CB: I also wonder about the book’s central conceit. Even the back cover reads (very provocatively): “If corporations are persons, are persons machines?” But what work do you see this conceit performing within this project, and is there a particular frame of reference for it? I can’t help but think of your Dziga Vertov epigraph: “Our path leads through the poetry of machines, from the bungling citizen to the perfect electric man.” The idea that poetry might itself enact this mechanization—here corporatization—of man is really striking, partly because your project shows how a different sort of language led to corporate personhood.

JO: I briefly spoke to this question above, but I’ll try to elaborate. Our culture is filled with mythologies of the inanimate coming alive. I list a bunch of those instances in the note at the end: Pygmalion’s Galatea, Dr. Frankenstein’s monster, Olympia in Hoffman’s “The Sandman,” Pinocchio…and this list extends straight through to the Bionic Man, Terminator, Robocop and any other number of movies about man-made creatures revealing a glimmer of a human soul. I haven’t seen it yet, but I imagine the movie Her is reaching into that territory as well. I also think of Vaucanson’s automatons, puppets of all kinds, cyborgs. Peter Schumann, the founder of Bread & Puppet Theater, once wrote “Objects have been performing under the whip of subjects too long and are now disobedient and can’t be counted on any longer.” This belief (or desire to believe) that objects could have agency has existed longer than “personification” has been a word. What fascinates me most about it, is that the belief co-exists with the knowledge that it’s impossible. It’s a double sensation where illogic and logic rely on one another.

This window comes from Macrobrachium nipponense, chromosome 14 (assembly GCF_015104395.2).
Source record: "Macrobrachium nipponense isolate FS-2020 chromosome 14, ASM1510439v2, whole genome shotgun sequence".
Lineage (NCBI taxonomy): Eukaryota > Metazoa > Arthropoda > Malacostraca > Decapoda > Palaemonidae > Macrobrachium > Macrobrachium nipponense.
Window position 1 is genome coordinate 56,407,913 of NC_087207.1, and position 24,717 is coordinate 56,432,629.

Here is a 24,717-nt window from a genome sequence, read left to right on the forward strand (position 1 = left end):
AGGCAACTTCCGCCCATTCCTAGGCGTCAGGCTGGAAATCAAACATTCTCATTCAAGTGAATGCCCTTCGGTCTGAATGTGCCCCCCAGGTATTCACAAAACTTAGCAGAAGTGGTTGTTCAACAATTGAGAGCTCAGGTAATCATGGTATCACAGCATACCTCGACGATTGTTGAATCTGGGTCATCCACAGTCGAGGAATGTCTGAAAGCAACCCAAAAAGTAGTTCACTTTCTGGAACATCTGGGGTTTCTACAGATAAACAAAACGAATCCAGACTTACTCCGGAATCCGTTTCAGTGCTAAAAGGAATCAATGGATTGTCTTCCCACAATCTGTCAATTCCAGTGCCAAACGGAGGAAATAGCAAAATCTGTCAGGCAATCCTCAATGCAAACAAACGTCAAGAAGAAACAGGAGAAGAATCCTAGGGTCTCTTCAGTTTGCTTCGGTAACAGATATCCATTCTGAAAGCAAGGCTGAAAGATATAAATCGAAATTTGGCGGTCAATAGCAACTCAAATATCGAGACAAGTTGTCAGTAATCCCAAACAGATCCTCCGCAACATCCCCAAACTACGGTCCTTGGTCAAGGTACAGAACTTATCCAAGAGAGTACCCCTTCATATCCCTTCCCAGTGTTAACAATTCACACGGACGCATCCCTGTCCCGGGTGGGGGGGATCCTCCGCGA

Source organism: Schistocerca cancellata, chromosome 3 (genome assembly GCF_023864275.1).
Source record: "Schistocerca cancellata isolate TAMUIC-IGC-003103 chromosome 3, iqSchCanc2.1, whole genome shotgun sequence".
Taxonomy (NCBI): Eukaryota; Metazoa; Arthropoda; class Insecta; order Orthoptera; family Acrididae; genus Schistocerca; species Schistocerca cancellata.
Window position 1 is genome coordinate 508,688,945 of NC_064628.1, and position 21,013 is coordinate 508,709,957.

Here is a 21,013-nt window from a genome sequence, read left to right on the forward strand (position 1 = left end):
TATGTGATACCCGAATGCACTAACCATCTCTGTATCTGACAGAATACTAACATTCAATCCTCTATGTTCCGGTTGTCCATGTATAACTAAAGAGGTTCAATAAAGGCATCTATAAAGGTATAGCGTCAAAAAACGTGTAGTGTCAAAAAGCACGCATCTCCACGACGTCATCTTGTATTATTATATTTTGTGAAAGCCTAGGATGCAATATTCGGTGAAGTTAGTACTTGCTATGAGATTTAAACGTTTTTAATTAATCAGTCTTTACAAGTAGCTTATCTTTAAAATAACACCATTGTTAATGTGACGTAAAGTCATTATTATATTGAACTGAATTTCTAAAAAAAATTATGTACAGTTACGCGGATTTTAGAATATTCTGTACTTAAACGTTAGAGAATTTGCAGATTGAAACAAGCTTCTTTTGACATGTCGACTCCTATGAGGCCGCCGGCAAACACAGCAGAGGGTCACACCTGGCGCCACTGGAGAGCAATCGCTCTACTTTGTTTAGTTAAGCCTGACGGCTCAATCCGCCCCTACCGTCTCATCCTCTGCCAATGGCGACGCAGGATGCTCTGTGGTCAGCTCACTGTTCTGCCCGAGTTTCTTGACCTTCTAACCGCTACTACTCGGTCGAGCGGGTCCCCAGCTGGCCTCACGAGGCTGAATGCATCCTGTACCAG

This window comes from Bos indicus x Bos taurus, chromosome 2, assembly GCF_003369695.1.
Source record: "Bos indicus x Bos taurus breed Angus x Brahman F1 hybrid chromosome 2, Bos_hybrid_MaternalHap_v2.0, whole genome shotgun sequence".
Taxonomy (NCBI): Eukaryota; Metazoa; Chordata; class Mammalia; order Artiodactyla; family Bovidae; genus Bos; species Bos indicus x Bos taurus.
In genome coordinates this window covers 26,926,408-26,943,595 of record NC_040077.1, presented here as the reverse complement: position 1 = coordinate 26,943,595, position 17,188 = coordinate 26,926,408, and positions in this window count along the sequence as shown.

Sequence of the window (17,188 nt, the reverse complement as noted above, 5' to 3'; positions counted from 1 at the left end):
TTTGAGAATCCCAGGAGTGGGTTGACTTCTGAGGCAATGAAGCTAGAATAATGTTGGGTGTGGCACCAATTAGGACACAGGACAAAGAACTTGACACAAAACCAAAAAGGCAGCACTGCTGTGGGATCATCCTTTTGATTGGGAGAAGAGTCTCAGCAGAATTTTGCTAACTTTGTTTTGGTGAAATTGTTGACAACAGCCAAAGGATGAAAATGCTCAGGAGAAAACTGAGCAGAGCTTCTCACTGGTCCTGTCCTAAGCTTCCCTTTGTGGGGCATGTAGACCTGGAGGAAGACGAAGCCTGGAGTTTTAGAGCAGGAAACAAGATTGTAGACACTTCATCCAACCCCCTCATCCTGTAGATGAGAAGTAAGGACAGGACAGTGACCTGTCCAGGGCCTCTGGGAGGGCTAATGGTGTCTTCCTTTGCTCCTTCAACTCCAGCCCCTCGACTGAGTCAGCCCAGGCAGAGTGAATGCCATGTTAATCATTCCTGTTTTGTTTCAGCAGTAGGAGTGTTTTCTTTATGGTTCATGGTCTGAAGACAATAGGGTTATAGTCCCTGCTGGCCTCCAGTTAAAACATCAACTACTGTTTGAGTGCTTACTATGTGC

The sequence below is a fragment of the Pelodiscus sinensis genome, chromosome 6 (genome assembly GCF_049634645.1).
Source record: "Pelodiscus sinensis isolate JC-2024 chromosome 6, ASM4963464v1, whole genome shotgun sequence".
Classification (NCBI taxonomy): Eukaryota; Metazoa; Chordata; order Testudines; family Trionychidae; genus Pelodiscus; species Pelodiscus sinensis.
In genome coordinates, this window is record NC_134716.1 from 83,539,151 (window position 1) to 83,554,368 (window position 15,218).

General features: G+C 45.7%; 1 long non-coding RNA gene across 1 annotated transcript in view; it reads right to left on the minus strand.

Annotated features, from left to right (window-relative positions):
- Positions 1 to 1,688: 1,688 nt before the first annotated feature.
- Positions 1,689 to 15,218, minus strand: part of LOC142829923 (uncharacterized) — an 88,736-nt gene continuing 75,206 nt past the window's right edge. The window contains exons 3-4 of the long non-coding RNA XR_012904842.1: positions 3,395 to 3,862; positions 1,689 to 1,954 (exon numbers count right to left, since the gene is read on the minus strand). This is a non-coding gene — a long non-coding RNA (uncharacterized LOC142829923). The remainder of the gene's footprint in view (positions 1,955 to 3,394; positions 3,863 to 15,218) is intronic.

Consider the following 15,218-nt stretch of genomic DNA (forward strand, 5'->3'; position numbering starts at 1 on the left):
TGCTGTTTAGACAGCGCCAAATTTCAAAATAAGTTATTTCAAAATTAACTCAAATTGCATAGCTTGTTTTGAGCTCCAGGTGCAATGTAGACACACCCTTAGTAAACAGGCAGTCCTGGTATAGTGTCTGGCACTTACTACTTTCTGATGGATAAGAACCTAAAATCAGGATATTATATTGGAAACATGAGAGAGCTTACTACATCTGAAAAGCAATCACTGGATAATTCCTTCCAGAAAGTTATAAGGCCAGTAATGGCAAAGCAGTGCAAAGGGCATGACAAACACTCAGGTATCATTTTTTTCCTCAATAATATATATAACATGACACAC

On the flip side, we’ve got loads of examples where the human is treated as a machine. Vesalius described the human body as a factory as early as the 16th century. Descartes thought of the body as a machine separate from the soul (“What do I see but hats and coats that cover ghosts, or simulated human beings who move only by springs?”). Frederick Winslow Taylor was the father of the assembly line, using his principles of scientific management to find the most efficient movement for the worker, effectively turning the worker into a robot. I was also really fascinated by the illustrations of Fritz Kahn, where the human body is portrayed as a factory and human organs are simply part of a glorious machine. Oskar Schlemmer of the Bauhaus wrote “The endeavor to free man from his physical bondage and to heighten his freedom of movement beyond his native potential resulted in substituting for the organism the mechanical form, the automaton and the marionette.” And now, with the technologies of prosthetics and genetic engineering, the human body can be “man-made” in the way that’s affiliated with how machines are manufactured.